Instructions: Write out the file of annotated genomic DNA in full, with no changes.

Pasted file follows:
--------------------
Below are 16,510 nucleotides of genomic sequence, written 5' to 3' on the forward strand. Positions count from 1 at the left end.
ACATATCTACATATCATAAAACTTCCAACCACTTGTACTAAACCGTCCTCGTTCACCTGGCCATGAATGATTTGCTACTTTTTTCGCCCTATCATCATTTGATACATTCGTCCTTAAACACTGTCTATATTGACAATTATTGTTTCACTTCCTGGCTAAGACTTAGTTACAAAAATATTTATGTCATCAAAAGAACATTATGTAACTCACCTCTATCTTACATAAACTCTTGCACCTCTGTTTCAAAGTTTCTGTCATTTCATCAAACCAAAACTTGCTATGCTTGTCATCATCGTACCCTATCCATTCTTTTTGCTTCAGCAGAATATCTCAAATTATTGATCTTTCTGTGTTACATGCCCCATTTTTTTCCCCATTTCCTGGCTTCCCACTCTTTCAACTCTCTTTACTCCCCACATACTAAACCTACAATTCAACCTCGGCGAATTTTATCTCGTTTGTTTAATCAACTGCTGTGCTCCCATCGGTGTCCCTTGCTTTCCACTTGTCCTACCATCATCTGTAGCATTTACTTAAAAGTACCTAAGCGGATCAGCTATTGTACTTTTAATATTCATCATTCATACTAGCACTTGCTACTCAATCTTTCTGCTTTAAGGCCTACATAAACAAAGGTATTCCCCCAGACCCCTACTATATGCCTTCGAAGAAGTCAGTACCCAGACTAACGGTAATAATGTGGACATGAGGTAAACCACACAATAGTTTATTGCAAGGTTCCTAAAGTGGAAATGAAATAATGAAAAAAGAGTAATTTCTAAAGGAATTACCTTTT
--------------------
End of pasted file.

Below are 16,510 nucleotides of genomic sequence, written 5' to 3' on the forward strand. Positions count from 1 at the left end.
ACATATCTACATATCATAAAACTTCCAACCACTTGTACTAAACCGTCCTCGTTCACCTGGCCATGAATGATTTGCTACTTTTTTCGCCCTATCATCATTTGATACATTCGTCCTTAAACACTGTCTATATTGACAATTATTGTTTCACTTCCTGGCTAAGACTTAGTTACAAAAATATTTATGTCATCAAAAGAACATTATGTAACTCACCTCTATCTTACATAAACTCTTGCACCTCTGTTTCAAAGTTTCTGTCATTTCATCAAACCAAAACTTGCTATGCTTGTCATCATCGTACCCTATCCATTCTTTTTGCTTCAGCAGAATATCTCAAATTATTGATCTTTCTGTGTTACATGCCCCATTTTTTTCCCCATTTCCTGGCTTCCCACTCTTTCAACTCTCTTTACTCCCCACATACTAAACCTACAATTCAACCTCGGCGAATTTTATCTCGTTTGTTTAATCAACTGCTGTGCTCCCATCGGTGTCCCTTGCTTTCCACTTGTCCTACCATCATCTGTAGCATTTACTTAAAAGTACCTAAGCGGATCAGCTATTGTACTTTTAATATTCATCATTCATACTAGCACTTGCTACTCAATCTTTCTGCTTTAAGGCCTACATAAACAAAGGTATTCCCCCAGACCCCTACTATATGCCTTCGAAGAAGTCAGTACCCAGACTAACGGTAATAATGTGGACATGAGGTAAACCACACAATAGTTTATTGCAAGGTTCCTAAAGTGGAAATGAAATAATGAAAAAAGAGTAATTTCTAAAGGAATTACCTTTT